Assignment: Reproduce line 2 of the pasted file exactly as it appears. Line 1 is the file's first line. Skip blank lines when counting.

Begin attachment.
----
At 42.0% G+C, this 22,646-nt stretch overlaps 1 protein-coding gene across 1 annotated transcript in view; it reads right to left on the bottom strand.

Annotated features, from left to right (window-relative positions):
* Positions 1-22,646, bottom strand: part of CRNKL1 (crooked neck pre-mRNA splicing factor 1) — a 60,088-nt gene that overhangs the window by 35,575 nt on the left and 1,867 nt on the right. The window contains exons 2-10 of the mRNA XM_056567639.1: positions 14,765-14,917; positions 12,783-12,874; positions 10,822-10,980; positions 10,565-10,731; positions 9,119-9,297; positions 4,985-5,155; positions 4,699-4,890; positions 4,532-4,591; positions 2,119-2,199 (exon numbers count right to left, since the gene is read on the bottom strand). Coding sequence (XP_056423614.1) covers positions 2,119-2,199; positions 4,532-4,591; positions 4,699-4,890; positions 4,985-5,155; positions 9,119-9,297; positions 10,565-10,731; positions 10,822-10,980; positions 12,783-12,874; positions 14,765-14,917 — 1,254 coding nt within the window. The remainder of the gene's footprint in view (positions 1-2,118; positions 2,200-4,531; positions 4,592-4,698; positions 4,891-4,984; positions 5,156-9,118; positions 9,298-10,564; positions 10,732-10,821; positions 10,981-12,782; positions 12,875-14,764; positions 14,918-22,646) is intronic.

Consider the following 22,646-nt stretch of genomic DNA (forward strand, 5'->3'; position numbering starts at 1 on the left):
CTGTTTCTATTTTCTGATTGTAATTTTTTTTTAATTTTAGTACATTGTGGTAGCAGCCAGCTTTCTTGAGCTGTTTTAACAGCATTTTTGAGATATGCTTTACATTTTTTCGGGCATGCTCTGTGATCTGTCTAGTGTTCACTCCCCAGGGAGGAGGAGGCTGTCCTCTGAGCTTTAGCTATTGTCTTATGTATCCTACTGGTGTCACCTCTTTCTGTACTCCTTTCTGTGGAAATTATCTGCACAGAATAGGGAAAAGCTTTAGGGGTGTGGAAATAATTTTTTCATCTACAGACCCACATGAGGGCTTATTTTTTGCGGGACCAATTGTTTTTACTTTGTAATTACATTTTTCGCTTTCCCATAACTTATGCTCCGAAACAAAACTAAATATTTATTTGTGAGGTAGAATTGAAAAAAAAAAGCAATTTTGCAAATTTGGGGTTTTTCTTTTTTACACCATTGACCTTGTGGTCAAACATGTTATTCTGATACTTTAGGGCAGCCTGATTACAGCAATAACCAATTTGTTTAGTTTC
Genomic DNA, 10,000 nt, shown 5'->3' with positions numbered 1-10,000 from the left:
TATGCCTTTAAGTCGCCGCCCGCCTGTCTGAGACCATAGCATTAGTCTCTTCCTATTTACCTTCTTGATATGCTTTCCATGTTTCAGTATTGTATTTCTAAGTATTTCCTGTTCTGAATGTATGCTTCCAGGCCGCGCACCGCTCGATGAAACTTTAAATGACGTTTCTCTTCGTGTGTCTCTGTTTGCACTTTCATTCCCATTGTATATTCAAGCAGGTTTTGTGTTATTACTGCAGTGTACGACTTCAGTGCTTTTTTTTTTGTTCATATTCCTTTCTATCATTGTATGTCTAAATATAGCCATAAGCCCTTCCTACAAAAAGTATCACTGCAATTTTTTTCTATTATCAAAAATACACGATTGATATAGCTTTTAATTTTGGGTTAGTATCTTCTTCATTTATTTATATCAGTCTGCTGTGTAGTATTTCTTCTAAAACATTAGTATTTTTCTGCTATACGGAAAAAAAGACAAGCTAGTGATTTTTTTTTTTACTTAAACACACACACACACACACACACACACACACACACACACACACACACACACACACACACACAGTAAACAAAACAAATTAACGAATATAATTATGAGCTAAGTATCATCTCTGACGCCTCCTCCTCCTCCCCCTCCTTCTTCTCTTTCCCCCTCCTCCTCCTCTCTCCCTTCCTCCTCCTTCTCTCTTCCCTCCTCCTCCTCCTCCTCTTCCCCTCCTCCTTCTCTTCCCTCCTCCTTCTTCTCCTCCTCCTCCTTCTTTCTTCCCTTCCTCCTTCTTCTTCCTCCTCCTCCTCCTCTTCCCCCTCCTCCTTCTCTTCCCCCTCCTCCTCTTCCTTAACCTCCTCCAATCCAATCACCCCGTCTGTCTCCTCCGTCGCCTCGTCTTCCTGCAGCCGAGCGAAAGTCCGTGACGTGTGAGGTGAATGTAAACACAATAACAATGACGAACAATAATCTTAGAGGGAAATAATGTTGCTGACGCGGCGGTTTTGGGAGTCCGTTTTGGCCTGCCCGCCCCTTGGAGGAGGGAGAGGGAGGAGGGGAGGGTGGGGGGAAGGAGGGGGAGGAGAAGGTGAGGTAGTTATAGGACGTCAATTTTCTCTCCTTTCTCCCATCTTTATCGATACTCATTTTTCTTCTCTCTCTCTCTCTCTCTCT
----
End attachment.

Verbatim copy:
Annotated features, from left to right (window-relative positions):